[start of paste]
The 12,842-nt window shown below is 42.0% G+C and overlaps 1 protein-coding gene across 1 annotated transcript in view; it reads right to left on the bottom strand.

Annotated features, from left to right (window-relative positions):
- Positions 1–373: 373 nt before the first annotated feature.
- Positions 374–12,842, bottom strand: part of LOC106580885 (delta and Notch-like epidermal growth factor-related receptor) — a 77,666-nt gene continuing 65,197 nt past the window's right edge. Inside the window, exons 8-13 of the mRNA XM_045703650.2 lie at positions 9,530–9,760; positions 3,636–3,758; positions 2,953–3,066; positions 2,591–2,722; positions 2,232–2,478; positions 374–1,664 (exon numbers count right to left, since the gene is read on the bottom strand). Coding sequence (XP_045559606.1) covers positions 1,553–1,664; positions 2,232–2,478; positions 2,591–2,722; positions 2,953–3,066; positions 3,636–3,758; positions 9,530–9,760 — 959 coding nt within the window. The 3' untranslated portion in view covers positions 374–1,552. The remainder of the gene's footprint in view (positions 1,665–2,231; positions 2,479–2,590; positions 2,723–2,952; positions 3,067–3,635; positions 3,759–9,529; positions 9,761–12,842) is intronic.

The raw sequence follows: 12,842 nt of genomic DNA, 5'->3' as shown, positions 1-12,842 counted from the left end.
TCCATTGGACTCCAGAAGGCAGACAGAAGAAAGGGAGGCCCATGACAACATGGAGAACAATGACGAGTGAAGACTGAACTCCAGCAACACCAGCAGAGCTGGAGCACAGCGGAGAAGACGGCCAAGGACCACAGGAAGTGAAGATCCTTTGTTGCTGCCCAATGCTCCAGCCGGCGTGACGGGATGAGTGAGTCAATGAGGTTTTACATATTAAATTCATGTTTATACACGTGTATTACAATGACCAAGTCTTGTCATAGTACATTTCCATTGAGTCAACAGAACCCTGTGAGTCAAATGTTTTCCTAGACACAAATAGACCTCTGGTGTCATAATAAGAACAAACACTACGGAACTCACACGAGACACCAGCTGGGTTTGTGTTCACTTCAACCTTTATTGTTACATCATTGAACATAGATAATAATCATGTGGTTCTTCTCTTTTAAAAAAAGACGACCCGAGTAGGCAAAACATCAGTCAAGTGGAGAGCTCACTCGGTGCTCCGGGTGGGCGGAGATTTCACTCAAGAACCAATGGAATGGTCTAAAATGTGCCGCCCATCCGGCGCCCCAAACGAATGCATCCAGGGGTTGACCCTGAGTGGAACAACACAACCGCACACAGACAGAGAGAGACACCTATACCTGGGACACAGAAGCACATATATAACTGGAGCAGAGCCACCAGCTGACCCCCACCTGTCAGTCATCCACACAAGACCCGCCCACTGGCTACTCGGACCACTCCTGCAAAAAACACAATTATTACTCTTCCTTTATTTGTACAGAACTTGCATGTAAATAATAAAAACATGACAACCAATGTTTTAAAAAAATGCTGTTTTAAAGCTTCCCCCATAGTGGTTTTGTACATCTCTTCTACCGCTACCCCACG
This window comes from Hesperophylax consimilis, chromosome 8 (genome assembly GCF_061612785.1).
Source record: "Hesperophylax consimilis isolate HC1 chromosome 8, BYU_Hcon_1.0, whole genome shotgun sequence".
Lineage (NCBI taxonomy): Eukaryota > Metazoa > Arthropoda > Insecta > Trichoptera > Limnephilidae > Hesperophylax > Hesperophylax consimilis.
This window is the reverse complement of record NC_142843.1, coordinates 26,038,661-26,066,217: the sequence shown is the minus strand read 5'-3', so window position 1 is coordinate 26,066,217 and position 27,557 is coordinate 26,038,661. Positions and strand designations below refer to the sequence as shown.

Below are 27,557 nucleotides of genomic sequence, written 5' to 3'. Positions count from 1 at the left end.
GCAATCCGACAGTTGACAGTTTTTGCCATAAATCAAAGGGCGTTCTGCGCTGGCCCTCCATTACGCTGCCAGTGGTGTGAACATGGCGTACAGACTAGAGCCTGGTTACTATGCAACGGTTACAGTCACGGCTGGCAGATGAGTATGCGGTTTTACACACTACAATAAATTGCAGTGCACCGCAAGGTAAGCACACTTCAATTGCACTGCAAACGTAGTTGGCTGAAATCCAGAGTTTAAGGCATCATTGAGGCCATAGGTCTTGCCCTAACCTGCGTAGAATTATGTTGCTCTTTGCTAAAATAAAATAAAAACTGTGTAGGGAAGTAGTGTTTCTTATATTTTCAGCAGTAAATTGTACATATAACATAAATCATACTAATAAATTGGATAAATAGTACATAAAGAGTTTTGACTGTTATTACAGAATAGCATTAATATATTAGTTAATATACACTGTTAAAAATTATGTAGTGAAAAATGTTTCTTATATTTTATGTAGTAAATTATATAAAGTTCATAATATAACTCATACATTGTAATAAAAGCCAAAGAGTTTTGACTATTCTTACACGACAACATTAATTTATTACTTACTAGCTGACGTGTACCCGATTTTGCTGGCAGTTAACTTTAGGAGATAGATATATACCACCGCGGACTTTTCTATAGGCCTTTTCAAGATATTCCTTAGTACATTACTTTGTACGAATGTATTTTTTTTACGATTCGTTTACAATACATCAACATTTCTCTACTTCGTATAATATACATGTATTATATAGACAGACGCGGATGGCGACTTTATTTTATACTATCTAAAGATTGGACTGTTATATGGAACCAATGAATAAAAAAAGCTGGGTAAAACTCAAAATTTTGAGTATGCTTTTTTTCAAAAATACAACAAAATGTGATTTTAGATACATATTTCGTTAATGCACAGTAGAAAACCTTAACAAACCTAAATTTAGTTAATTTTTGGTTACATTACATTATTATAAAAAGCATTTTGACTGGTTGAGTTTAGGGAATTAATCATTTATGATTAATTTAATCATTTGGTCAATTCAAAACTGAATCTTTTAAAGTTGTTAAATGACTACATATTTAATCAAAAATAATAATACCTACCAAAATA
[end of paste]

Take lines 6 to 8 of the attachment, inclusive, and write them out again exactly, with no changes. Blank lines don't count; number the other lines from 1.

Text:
TCCATTGGACTCCAGAAGGCAGACAGAAGAAAGGGAGGCCCATGACAACATGGAGAACAATGACGAGTGAAGACTGAACTCCAGCAACACCAGCAGAGCTGGAGCACAGCGGAGAAGACGGCCAAGGACCACAGGAAGTGAAGATCCTTTGTTGCTGCCCAATGCTCCAGCCGGCGTGACGGGATGAGTGAGTCAATGAGGTTTTACATATTAAATTCATGTTTATACACGTGTATTACAATGACCAAGTCTTGTCATAGTACATTTCCATTGAGTCAACAGAACCCTGTGAGTCAAATGTTTTCCTAGACACAAATAGACCTCTGGTGTCATAATAAGAACAAACACTACGGAACTCACACGAGACACCAGCTGGGTTTGTGTTCACTTCAACCTTTATTGTTACATCATTGAACATAGATAATAATCATGTGGTTCTTCTCTTTTAAAAAAAGACGACCCGAGTAGGCAAAACATCAGTCAAGTGGAGAGCTCACTCGGTGCTCCGGGTGGGCGGAGATTTCACTCAAGAACCAATGGAATGGTCTAAAATGTGCCGCCCATCCGGCGCCCCAAACGAATGCATCCAGGGGTTGACCCTGAGTGGAACAACACAACCGCACACAGACAGAGAGAGACACCTATACCTGGGACACAGAAGCACATATATAACTGGAGCAGAGCCACCAGCTGACCCCCACCTGTCAGTCATCCACACAAGACCCGCCCACTGGCTACTCGGACCACTCCTGCAAAAAACACAATTATTACTCTTCCTTTATTTGTACAGAACTTGCATGTAAATAATAAAAACATGACAACCAATGTTTTAAAAAAATGCTGTTTTAAAGCTTCCCCCATAGTGGTTTTGTACATCTCTTCTACCGCTACCCCACG
This window comes from Hesperophylax consimilis, chromosome 8 (genome assembly GCF_061612785.1).
Source record: "Hesperophylax consimilis isolate HC1 chromosome 8, BYU_Hcon_1.0, whole genome shotgun sequence".